Some thoughts on choosing a proper cam: STOCK CARS
1- To many racers the best cam is the one in the car when they get the chassis sorted out and the driver finally gets the track figured out.
2- Short duration cams with wider lobe separations usually yield much flatter torque curves
3- Longer rod motors prefer a shorter duration cam with wider lobe separation
4- Longer duration cams require tighter lobe separation to have any power off the corner. (not usually a preferable combination in 2 bbl classes.)
5- Stock exhaust manifolds or a highly restricted exhaust usually respond well to shorter exhaust duration and wider lobe separation. Power increases are most evident at higher rpm where exhaust backpressure is greatest and reversion is most prevalent.
6- Most unported heads approach 85 or 95 % of peak flow at .400 to .450 lift and do not need or want a maximum valve lift over .540 to.555. Often a low cam lift with 1.65 or 1.7 ratio rockers is very helpful on the intake side as long as lift is kept to about .550. Exhaust is less critical with 1.5 or 1.55 being the most popular.
7- Dyno testing doesn’t test drivability or throttle response of the engine.
8- The important numbers on a dyno sheet are about a thousand RPM above and below peak torque and peak horsepower. Peak numbers are for bragging purposes and high peak numbers do not win races.
9- The benefit of high ratio rockers is faster valve movement and the added lift is frequently detrimental in unported heads. It often helps to utilize a lower cam lift with high ratio rockers.
10- Changing the valve lash is a good way to get an indication of which way to go for your next cam change. You won’t hurt anything by going too tight but too loose will let the valves slam shut, causing damage to valves and seats. .004 to .006 loose is usually OK.
11- Look at the Major Intensity numbers to get an idea as to how radical the profile is.( major intensity is the difference between the .020 duration and the .050 duration.) Lower numbers are more radical but anything less than 27 or 28 degrees may be very hard on the valve train. Our 26-degree SXTL profiles are a notable exception to this.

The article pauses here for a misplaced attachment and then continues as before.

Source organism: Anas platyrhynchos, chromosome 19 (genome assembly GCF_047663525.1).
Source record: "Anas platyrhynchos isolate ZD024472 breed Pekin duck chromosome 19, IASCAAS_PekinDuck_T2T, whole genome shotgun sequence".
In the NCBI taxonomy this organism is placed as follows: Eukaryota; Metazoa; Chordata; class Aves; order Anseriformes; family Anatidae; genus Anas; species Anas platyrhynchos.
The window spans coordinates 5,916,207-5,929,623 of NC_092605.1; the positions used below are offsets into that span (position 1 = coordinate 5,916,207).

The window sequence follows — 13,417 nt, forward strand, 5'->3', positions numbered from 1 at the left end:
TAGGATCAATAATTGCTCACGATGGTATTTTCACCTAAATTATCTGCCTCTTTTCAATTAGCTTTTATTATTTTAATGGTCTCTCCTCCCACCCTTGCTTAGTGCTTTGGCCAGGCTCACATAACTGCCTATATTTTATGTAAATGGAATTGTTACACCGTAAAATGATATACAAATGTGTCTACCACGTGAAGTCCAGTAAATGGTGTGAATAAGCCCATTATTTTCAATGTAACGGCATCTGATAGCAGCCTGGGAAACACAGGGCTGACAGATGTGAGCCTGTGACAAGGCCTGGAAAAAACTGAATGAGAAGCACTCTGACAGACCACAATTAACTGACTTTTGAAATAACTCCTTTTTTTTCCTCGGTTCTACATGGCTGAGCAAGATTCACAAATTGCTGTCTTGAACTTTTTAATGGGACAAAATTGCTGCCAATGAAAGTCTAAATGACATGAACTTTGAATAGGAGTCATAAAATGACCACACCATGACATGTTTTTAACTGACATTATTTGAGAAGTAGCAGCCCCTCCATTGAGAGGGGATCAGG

12- Glowing exhaust pipes may be an indication of over scavenging by the exhaust. A shorter exhaust duration. Smaller headers, or even a restrictor plate at the header may help. The problem is often mixture burning in the exhaust rather than in the cylinder. Many people think a lean mixture causes it. Be sure to ascertain which problem you have as the lean mixture is a much more serious problem and can cause quick meltdown.
Camshaft intensity is a measurement term coined by Harvey Crane to compare ramp characteristics of camshafts.
• Hydraulic Intensity is the difference between the .004 duration and the .050 duration.
• Minor intensity is the difference between the .010 duration and the .050 duration.
• Major intensity is the difference between the .020 duration and the .050 duration
Lower numbers indicate more radical profiles but too low can be too radical and lead to noisy valve train and even to broken parts.
Some thoughts on choosing a proper cam: DRAG CARS
1- Cars with small tires or poor suspension may need a larger cam to kill some power off the line in order have a consistent launch without overpowering the suspension.
2- Hard tail dragsters usually run quicker with shorter duration cams but then lose consistency because the harder launch overpowers the track. Soft tail cars can adjust for the harder launch and remain consistent.
3- Be absolutely sure of your gear ratio when selecting a cam. Just cause your buddy told you that trick new rear is a 3.73 or 4.10 doesn’t mean it really is. If you pick a cam to go with a 3.73 rear and it turns out you have a 2.73 The difference would be 3529 rpm with 2.73 gears and 26” tires @ 100mph or 4822 rpm with 3.73 gears. The same cam won’t work real well in both scenarios.